Miss SA is proof beauty queens are changing, and not just into swimsuits
Gone are the days when pageant contestants were expected to shut up, smile and wave
Somewhere between the heyday of Generation X and now, beauty pageants lost their lustre.
This has as much to do with the fact that some of them were owned by internationally accredited creeps like Donald Trump as it does with the changing way in which society views women.
Ever since the first modern beauty pageant in the US in 1921, they've acted as a glitzy meat market designed to highlight patriarchal ideas of what the "ideal" woman should be.
Nowadays, advocating for the place of beauty pageants in modern society is likely to get you digitally stoned by Twitter mobs and, given the history of these pageants, it's easy to see why. But the top 16 finalists of this year's Miss SA pageant have a different take.
"I entered Miss South Africa to be a voice for people who don't feel like they'd be accepted. We all know the stereotypes around beauty pageants are that you have to look and behave in a certain way. I wanted to show this doesn't have to be true," says Kgothatso Dithebe, who has a birthmark on her face that would, in previous years, have made her a non-starter in the competition.
This year Miss SA's diverse cast includes its first openly queer contestant as well as a pair of 'plus-sized' models
Looking around the pageant world, there is an argument to be made that things are changing. In 2014 Miss Spain was won by transgender model Angela Ponce and this year Miss SA's diverse cast includes its first openly queer contestant as well as a pair of "plus-sized" models (though the definition of plus-sized is dependent on whose measuring tape you're using). It seems a more inclusive era of competition is emerging.
"Pageantry has the ability to focus in on some really important issues and get your voice heard while empowering other women to do so. One thing we have wanted to do as an organisation is to have every young girl see themselves in one of the young women on stage," says Miss SA CEO Stephanie Weil.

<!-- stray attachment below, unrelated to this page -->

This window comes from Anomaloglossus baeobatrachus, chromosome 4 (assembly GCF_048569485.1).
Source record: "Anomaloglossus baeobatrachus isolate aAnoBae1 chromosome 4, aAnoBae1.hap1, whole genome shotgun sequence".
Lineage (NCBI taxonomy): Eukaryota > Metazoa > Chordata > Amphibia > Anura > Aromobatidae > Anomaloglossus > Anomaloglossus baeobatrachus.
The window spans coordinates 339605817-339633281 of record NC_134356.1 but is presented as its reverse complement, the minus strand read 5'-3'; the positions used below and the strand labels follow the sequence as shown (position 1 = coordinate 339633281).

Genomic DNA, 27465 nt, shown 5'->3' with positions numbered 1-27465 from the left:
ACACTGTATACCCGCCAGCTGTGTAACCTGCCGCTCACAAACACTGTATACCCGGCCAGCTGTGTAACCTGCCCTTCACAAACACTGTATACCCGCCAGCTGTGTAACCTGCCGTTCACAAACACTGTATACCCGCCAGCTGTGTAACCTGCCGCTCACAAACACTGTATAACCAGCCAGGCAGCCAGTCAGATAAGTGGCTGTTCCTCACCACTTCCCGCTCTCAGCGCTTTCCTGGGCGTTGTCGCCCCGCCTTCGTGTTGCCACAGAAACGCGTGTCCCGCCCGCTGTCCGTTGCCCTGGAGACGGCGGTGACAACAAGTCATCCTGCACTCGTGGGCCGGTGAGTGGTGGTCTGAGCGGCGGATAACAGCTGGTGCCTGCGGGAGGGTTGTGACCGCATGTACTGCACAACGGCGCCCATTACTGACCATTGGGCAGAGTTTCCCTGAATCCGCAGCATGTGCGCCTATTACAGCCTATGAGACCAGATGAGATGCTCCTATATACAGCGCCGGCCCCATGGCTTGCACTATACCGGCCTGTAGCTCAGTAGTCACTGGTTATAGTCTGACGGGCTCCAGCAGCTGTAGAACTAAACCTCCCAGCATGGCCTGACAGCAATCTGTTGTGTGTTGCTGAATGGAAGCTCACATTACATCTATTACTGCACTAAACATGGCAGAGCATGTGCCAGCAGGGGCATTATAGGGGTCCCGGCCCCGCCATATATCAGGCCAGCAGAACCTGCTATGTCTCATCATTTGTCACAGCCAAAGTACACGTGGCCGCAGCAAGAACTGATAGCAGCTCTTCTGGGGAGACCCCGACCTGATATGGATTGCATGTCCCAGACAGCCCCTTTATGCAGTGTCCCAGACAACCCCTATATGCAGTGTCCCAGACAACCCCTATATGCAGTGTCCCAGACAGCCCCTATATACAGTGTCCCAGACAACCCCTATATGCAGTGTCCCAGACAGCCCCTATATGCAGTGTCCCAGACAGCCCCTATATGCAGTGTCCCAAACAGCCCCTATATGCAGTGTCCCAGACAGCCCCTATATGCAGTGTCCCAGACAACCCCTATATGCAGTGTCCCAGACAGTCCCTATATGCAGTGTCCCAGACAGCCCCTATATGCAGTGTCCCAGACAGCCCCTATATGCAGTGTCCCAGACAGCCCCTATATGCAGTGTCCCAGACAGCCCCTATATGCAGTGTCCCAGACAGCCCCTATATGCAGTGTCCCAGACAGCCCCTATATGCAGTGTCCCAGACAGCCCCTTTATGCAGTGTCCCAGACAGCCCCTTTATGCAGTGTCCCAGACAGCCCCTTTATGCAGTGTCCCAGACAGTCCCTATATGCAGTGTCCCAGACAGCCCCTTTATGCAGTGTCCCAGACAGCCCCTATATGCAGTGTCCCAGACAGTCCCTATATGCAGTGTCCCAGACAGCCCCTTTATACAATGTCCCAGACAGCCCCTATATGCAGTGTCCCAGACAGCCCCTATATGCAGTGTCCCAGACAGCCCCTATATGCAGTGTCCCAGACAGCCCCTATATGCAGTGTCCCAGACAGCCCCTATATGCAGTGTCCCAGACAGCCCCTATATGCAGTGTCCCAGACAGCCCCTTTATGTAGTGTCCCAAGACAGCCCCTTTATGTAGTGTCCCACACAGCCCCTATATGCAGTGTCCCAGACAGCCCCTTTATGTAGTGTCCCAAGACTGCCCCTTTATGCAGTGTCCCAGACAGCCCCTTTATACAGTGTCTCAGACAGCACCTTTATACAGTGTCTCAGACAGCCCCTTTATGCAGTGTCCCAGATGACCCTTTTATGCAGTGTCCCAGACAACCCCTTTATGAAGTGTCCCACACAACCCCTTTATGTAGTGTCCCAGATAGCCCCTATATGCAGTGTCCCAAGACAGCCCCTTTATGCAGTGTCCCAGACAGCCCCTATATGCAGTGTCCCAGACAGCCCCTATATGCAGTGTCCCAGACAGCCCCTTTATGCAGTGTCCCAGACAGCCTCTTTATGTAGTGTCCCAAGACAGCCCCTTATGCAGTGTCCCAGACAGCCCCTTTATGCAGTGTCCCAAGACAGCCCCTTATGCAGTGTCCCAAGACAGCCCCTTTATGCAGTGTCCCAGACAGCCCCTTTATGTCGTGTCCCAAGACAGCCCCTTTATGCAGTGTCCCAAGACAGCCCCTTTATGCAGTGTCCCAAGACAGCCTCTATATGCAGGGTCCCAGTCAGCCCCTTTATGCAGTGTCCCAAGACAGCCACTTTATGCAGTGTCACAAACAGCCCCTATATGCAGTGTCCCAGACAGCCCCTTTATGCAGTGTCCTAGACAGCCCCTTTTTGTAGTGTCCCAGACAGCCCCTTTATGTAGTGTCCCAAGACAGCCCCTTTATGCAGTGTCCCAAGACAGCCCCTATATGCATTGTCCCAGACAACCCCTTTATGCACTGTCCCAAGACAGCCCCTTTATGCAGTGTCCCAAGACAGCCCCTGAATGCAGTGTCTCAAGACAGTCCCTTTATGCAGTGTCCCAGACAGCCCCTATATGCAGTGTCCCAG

"You don't have to be perfect," says finalist Loren Leigh Jenneker. "We were chosen based on who we are individually."
With all that said there's always the one rather sharp bone of contention that tends to stick in the teeth of pageant critics: the swimsuit section. In an age where the objectification of women is often seen in the dimmest of lights, you'd imagine that having an entire competition category dedicated to judging contestants on their ability to pull off a "summer body" is likely to be as well received as a raucous laugh during a funeral service.
"For me, being a role model requires some sense of vulnerability. It's a moment to express 'I am who I am, the way I am'. It's a chance to show I'm healthy in body and mind," says finalist Keabetswe Kanayne.
That sense of vulnerability, not just when it comes to swimsuits but in general, is an aspect of pageant life we don't often see. The standard conception of what goes on behind the scenes at pageants is something akin to a reality show. We imagine that once the lights go off it's all treachery, intrigue and general cattiness but, say the contestants, nothing could be further from the truth.
"All 16 of us had a feedback session to air our concerns - a couple of us, including me, felt comfortable enough to cry. I'd been bottling up my emotions but in that moment I let my walls down and the other contestants lifted me up when I was at my lowest point," says finalist Errin Brits.
"It's problematic that people imagine there's always cattiness with a group of women," says Kanyane.
Perhaps, then, our problem with pageantry is a problem with ourselves. In the way that we think there's nothing inherently unfeminist about someone choosing to be a housewife, there is nothing inherently problematic with a group of women choosing to enter a competition that has the ability to take the winner all over the country, and the globe, instituting some of the change she'd like to see. The competition criteria are what they are but, in the modern context, they're changing for the better.
Pageants aren't perfect but perfection is an ideal that comes in as many colours as a rainbow with multiple personality disorder - it's in the eye of the beholder. Women aren't all the same and a certain set of them embody a subset of ideals, and that's perfectly OK.
It doesn't take a sociologist to realise that not every woman will relate to Miss SA and its contestants, but not every woman has to. For the ones who do, Miss SA remains a source of pride, empowerment and joy. Who am I to tell them different?